My hope is that Cân y Coed Rainforest Symphony connects people emotionally to the incredible eco systems on their doorstep. Our rainforests have moss carbon dating back 10,000 years and I have collated the biorhythms of that moss to compose music led by it. Coed Felinrhyd rainforest is named in the Mabinogion, so it is culturally, as well as ecologically, significant to Wales.

Ally-Joh Gowan-Day: What comes after the Rainforest Symphony? Is there anything else in the pipeline?

Cheryl Beer: Concurrently, The Senedd launched the audio-visual of Cân y Coed Rainforest Symphony on a film roll in their immense reception hall and it is being exhibited for 2 weeks. My launch presentation from NBGW is sited with Disability Arts Cymru who launched it on the same day, making me their Artist of the Month. In addition, on launch day AMAM creative app launched the presentation. The following day, Cân y Coed Rainforest Symphony joined Hijinx Unity Festival at Chapter Film Festival and then 4 days at the Millennium Centre and is currently touring Wales with them.

I am preparing to visit The Orkney Islands for a live performance art piece with WAIWAV (We Are Invisible We Are Visible), a national disability ats intervention led by DASH where 30 artists have been selected to perform at galleries across the whole of the UK, and my work is included in a limited-edition book that accompanies the intervention that will be referenced at prestigious galleries, including the Tate and Tate Modern.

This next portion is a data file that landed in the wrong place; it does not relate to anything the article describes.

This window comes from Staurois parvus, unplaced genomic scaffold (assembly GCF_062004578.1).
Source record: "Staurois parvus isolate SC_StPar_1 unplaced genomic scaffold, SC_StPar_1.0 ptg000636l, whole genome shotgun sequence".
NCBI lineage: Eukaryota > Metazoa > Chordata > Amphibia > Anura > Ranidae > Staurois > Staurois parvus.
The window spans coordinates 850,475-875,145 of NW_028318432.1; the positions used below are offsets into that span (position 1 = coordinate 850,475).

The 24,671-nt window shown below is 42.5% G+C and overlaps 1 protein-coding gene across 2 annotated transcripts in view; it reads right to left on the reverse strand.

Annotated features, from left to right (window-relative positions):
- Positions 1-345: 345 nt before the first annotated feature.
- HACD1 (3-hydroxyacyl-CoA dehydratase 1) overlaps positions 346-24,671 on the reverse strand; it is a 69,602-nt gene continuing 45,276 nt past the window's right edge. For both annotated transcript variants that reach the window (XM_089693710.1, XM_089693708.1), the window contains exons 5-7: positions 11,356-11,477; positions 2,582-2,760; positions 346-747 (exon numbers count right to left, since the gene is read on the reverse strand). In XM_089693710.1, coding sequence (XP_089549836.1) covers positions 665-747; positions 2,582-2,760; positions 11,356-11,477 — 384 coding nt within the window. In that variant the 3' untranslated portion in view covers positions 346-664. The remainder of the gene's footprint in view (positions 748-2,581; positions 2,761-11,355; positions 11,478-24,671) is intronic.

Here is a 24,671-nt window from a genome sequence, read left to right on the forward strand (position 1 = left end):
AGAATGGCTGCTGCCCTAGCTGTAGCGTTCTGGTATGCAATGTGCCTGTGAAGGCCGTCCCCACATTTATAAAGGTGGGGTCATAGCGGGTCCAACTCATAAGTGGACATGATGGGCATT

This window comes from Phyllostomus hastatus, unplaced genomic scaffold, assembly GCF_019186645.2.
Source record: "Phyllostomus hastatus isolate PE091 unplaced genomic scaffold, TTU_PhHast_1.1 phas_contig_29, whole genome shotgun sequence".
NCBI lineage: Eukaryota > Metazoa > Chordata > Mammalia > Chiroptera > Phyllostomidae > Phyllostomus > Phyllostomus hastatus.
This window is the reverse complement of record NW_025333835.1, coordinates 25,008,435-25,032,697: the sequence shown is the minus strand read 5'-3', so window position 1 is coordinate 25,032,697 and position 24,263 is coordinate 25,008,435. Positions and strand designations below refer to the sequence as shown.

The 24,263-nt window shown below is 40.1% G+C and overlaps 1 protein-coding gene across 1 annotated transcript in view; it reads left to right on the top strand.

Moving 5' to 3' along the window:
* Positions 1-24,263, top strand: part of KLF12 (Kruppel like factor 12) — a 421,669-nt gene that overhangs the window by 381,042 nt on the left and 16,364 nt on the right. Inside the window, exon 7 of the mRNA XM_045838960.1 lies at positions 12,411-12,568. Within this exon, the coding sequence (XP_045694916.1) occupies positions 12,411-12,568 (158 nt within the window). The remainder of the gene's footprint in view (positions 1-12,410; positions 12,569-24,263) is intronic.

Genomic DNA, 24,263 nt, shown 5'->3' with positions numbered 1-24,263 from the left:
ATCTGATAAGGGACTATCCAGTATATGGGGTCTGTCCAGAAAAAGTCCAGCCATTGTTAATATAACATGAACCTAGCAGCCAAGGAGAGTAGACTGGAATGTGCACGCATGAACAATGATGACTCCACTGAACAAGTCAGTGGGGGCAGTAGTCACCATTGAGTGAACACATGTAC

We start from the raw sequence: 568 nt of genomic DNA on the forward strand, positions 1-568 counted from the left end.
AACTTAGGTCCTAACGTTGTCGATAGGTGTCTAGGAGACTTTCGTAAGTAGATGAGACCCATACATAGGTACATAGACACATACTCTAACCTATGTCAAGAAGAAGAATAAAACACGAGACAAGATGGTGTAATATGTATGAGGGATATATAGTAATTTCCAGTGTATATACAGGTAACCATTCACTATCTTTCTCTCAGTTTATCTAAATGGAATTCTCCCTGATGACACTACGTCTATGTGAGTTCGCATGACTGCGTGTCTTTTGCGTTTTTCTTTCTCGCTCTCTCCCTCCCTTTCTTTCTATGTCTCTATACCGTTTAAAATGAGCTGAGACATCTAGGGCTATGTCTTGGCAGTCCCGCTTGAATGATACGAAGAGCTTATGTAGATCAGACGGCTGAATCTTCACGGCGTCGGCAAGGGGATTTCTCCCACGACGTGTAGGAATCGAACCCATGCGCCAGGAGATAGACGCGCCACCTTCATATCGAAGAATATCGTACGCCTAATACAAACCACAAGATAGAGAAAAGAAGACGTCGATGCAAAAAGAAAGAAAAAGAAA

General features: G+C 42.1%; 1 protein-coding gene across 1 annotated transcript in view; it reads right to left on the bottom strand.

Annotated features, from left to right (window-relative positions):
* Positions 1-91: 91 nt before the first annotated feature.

Cân y Coed Rainforest Symphony is at the Eisteddfod with a special edition to accompany Marc Rees’s CORAN CARON in September. It will also appear with Wales Arts International at the ‘Decade of Indigenous Languages’ in the Welsh Govt. tent.

Cân y Coed Rainforest Symphony audio visual is then going to the Southbank Centre in London for the 4 days as part of the Unlimited festival. Following this, it is appearing with Head for Arts for Green Week. In addition, Coed Cadw exhibited Cân y Coed Rainforest Symphony at the Celtic Rainforest Festival and there is a permanent sign now at Elan Valley Information Centre so that rainforest visitors can be with the trees who collaborated. Smaller wooden QR codes are being sited at the entrance of the rainforest, acting as a portal to the Symphony in the rainforests themselves.

And this is just the beginning, there are already lots of very exciting adventures being planned for 2023 – my Unlimited Commission has become a career and in fact more than this, it is a vocation, a calling, if you like, where, after quite a journey, I can say: My name is Cheryl Beer. I am an Environmental Sound Artist and Composer, repurposing hearing aid and other sensitive biomedical technology, to work with the vascular systems of trees, thus composing music led by nature in distress. I am privileged to be a conduit for the natural world, raising awareness with a uniquely quiet and yet deep activism.